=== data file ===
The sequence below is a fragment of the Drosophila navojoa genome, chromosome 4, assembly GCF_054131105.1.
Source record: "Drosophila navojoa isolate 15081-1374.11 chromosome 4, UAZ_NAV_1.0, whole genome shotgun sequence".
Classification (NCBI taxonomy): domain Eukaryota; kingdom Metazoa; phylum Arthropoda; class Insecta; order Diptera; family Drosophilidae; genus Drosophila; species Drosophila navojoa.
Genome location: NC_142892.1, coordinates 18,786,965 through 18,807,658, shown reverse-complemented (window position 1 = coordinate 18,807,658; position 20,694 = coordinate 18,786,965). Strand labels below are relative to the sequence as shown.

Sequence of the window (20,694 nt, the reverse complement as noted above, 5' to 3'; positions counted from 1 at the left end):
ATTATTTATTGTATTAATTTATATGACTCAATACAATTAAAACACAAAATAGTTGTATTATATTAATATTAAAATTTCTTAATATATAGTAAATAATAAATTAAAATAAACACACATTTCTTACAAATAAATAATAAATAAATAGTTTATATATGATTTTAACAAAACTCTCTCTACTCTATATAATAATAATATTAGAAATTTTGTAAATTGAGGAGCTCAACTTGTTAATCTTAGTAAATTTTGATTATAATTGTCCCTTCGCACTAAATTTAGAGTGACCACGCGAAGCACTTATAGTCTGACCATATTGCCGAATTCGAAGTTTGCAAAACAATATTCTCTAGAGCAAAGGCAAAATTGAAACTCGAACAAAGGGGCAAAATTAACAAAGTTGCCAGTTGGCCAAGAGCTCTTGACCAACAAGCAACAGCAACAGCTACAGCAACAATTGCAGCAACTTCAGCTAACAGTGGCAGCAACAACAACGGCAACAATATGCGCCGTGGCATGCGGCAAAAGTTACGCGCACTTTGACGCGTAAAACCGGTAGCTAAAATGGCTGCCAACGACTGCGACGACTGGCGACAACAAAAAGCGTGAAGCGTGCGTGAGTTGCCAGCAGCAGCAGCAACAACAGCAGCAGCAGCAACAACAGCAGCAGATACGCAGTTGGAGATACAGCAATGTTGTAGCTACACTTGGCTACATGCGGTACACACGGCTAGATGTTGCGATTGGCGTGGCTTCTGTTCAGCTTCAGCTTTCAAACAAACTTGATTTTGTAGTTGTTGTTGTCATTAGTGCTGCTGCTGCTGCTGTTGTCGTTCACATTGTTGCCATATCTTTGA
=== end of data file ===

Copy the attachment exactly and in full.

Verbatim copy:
The sequence below is a fragment of the Drosophila navojoa genome, chromosome 4, assembly GCF_054131105.1.
Source record: "Drosophila navojoa isolate 15081-1374.11 chromosome 4, UAZ_NAV_1.0, whole genome shotgun sequence".
Classification (NCBI taxonomy): domain Eukaryota; kingdom Metazoa; phylum Arthropoda; class Insecta; order Diptera; family Drosophilidae; genus Drosophila; species Drosophila navojoa.
Genome location: NC_142892.1, coordinates 18,786,965 through 18,807,658, shown reverse-complemented (window position 1 = coordinate 18,807,658; position 20,694 = coordinate 18,786,965). Strand labels below are relative to the sequence as shown.

Sequence of the window (20,694 nt, the reverse complement as noted above, 5' to 3'; positions counted from 1 at the left end):
ATTATTTATTGTATTAATTTATATGACTCAATACAATTAAAACACAAAATAGTTGTATTATATTAATATTAAAATTTCTTAATATATAGTAAATAATAAATTAAAATAAACACACATTTCTTACAAATAAATAATAAATAAATAGTTTATATATGATTTTAACAAAACTCTCTCTACTCTATATAATAATAATATTAGAAATTTTGTAAATTGAGGAGCTCAACTTGTTAATCTTAGTAAATTTTGATTATAATTGTCCCTTCGCACTAAATTTAGAGTGACCACGCGAAGCACTTATAGTCTGACCATATTGCCGAATTCGAAGTTTGCAAAACAATATTCTCTAGAGCAAAGGCAAAATTGAAACTCGAACAAAGGGGCAAAATTAACAAAGTTGCCAGTTGGCCAAGAGCTCTTGACCAACAAGCAACAGCAACAGCTACAGCAACAATTGCAGCAACTTCAGCTAACAGTGGCAGCAACAACAACGGCAACAATATGCGCCGTGGCATGCGGCAAAAGTTACGCGCACTTTGACGCGTAAAACCGGTAGCTAAAATGGCTGCCAACGACTGCGACGACTGGCGACAACAAAAAGCGTGAAGCGTGCGTGAGTTGCCAGCAGCAGCAGCAACAACAGCAGCAGCAGCAACAACAGCAGCAGATACGCAGTTGGAGATACAGCAATGTTGTAGCTACACTTGGCTACATGCGGTACACACGGCTAGATGTTGCGATTGGCGTGGCTTCTGTTCAGCTTCAGCTTTCAAACAAACTTGATTTTGTAGTTGTTGTTGTCATTAGTGCTGCTGCTGCTGCTGTTGTCGTTCACATTGTTGCCATATCTTTGA